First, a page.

1.0 Ham type of data.
  • There is still a lack of interpretability that results in the distrust of neural networks trained on general tabular data domains.
  • Most of the previous explanation approaches are geared for professional users such as ML researchers and developers rather than lay users and ML consumers
  • This situation calls for a novel approach to provide end-users with the intuitive explanation of neural networks trained on tabular data.
  • Methods:

    Since the proposed framework combines the best of both worlds: adversarial generation and neural network model explanation, the authors select various relevant baselines from two aspects. NearestCT: Instead of generating synthetic contrastive sample for explanation for data point x , this approach selects the

    Statistics Ravg#Feats Ri∗nfo−gain Rinfluence Dataset

    NearestCT DeepFool GRACE-Local GRACE-Gradient NearestCT DeepFool GRACE-Local GRACE-Gradient NearestCT DeepFool GRACE-Local GRACE-Gradient eegeye

    0.69 0.7 0.64 0.64 0.05 0.05 0.55 0.64 diabetes # Features < 30 cancer95

    0.64 0.62 0.49 0.52 0.11 0.07 0.18 0.2 phoneme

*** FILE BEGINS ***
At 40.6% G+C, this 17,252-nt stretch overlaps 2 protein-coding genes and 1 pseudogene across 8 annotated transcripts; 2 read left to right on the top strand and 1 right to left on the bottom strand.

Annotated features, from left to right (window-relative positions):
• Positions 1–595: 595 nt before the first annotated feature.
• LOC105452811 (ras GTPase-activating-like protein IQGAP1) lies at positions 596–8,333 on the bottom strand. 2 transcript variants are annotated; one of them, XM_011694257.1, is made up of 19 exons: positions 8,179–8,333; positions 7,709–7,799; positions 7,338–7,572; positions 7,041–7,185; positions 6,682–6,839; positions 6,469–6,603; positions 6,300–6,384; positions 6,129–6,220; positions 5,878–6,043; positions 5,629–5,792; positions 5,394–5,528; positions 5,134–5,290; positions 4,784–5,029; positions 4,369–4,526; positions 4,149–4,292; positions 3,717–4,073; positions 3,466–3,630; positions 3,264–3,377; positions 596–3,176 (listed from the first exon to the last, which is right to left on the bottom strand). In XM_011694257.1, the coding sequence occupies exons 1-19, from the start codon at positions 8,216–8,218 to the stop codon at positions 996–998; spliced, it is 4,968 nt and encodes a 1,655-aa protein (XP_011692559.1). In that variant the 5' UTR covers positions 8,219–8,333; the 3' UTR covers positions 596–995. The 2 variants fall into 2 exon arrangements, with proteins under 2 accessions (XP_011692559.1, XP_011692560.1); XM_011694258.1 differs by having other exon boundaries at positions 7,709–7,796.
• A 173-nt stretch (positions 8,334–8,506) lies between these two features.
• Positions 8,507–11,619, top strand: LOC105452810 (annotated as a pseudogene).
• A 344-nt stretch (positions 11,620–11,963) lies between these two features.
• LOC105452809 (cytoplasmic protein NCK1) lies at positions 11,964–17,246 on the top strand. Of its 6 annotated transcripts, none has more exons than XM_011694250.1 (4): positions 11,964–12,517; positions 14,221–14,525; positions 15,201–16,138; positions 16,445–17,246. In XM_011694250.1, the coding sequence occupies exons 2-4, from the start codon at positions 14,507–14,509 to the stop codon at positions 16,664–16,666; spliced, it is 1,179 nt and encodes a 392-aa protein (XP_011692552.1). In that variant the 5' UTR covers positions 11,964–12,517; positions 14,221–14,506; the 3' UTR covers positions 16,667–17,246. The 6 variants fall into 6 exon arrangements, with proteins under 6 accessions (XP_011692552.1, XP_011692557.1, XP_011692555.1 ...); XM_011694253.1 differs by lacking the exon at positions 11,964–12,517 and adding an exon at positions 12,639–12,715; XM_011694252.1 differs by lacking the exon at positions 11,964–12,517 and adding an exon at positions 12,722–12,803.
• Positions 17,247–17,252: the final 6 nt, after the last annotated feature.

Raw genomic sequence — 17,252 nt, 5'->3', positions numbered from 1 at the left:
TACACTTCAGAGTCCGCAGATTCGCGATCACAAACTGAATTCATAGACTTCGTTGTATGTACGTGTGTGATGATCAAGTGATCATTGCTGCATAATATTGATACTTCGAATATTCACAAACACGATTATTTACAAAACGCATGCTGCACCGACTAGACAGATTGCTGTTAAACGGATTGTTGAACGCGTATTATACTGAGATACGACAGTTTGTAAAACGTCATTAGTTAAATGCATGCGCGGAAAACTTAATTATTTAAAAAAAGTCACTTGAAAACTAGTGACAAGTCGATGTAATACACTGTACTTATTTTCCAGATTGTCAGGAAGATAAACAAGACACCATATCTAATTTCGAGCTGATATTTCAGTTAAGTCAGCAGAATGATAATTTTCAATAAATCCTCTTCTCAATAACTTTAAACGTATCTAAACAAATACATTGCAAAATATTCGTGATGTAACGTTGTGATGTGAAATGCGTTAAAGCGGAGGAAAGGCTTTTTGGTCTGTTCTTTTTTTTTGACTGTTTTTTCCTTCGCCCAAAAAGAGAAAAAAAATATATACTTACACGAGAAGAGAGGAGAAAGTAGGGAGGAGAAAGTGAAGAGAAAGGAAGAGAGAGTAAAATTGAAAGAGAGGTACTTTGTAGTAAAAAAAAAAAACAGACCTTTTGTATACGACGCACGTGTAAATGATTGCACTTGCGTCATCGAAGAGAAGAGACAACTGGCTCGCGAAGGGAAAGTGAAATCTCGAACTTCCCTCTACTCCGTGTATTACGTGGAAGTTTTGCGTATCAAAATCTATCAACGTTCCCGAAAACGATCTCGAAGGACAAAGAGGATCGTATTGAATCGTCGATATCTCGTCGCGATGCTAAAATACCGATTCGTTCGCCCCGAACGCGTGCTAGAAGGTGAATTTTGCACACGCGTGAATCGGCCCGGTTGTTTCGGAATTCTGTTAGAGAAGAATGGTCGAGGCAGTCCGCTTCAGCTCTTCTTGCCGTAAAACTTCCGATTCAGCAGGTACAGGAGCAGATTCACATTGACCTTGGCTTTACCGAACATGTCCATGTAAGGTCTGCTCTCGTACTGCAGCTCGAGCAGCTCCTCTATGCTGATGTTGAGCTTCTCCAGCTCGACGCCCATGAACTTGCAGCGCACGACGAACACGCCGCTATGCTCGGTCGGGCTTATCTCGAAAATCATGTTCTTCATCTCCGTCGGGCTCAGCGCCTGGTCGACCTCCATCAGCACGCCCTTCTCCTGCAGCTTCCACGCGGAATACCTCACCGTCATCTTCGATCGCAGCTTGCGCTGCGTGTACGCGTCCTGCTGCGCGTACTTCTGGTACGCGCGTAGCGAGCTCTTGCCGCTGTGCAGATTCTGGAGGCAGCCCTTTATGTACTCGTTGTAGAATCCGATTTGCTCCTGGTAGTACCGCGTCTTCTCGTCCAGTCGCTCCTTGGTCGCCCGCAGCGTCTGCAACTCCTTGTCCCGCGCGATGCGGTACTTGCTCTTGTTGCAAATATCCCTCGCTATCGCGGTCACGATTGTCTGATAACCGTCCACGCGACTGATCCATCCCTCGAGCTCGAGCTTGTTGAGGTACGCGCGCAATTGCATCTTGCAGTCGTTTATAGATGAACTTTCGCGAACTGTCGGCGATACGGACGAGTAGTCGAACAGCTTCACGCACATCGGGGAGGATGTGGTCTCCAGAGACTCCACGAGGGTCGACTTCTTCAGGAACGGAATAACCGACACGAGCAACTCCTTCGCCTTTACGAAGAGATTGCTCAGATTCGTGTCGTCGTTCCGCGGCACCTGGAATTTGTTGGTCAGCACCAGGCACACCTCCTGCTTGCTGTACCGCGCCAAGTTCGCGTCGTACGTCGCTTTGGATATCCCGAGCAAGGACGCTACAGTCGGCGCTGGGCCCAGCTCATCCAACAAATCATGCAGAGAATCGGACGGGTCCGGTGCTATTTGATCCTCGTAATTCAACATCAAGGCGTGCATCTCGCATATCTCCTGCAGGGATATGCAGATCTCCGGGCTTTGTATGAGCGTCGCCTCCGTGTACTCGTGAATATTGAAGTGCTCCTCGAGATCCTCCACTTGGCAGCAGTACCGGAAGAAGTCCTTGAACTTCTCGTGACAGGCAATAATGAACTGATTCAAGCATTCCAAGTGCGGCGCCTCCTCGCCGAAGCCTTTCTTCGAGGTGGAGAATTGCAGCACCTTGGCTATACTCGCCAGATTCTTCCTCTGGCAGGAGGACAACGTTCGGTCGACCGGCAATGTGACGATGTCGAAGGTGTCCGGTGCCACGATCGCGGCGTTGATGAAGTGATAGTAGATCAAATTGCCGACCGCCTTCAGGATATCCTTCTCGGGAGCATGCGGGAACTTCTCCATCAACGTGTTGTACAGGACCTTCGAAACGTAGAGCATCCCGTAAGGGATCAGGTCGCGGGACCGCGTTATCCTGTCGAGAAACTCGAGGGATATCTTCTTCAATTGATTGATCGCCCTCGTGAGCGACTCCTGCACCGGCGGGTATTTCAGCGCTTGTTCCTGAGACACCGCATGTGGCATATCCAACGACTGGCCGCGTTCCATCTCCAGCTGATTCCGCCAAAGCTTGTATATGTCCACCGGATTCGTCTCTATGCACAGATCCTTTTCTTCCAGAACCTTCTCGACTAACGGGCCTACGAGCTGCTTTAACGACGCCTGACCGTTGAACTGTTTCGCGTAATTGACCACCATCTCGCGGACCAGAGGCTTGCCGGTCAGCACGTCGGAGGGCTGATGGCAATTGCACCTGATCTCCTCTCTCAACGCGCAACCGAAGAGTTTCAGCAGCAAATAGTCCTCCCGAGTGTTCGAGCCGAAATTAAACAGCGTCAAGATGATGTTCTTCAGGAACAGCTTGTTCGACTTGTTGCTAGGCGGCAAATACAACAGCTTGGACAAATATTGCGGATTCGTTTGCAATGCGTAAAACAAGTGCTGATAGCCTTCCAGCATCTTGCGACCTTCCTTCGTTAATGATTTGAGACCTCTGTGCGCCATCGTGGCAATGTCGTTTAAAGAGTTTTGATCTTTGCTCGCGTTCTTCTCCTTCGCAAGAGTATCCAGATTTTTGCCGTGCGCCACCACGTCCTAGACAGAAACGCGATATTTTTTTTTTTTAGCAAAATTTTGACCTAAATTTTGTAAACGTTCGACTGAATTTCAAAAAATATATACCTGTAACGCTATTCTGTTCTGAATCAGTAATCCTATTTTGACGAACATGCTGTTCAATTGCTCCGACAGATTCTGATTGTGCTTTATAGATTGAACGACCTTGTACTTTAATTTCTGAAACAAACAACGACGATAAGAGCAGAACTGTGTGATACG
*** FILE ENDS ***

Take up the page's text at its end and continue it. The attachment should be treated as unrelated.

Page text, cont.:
4.82 5.00 1.25 1.3 0.12 0.12 0.81 0.78 0.03 0.02 0.65 0.61 segment

    16.10 19.00 2.42 3.84 0.19 0.33 0.55 0.23 0.01 0.02 0.23 0.06 magic

    30 ≤ # Features < 100 biodeg.
  • Since the proposed framework combines the best of both worlds: adversarial generation and neural network model explanation, the authors select various relevant baselines from two aspects.
  • NearestCT: Instead of generating synthetic contrastive sample for explanation for data point x , this approach selects the.
  • Statistics Ravg#Feats Ri∗nfo−gain Rinfluence Dataset.
  • NearestCT DeepFool GRACE-Local GRACE-Gradient NearestCT DeepFool GRACE-Local GRACE-Gradient NearestCT DeepFool GRACE-Local GRACE-Gradient eegeye.
  • 0.69 0.7 0.64 0.64 0.05 0.05 0.55 0.64 diabetes # Features < 30 cancer95.
  • 30 ≤ # Features < 100 biodeg
  • Results:

    Evaluation of Generated Samples

    the authors want to examine the quality of generated contrastive samples.
  • The authors want to compare GRACE with Lime [26] from end-users’ perspectives on their generated explanation.
  • Following the same experimental setting in Section 5, the authors apply Lime and GRACE on the trained neural network model to explain its predictions on the test set.
  • GRACE generates an explanation text as follows:"Had bare_nuclei been 7.0 point lower and clump_thickness been 9.0 point lower, the patient would have been diagnosed as benign rather than malignant"
  • Conclusion:

    CONCLUSION AND FUTURE WORK

    In this paper, the authors borrow “contrastive explanation" and “explanation by intervention" concepts from previous literature and develop a generative-based approach to explain neural network models’ predictions.
  • The authors introduce GRACE, a novel instance-based algorithm that provides end-users with simple natural text explaining neural network models’ predictions in a contrastive “Why X rather than Y" fashion.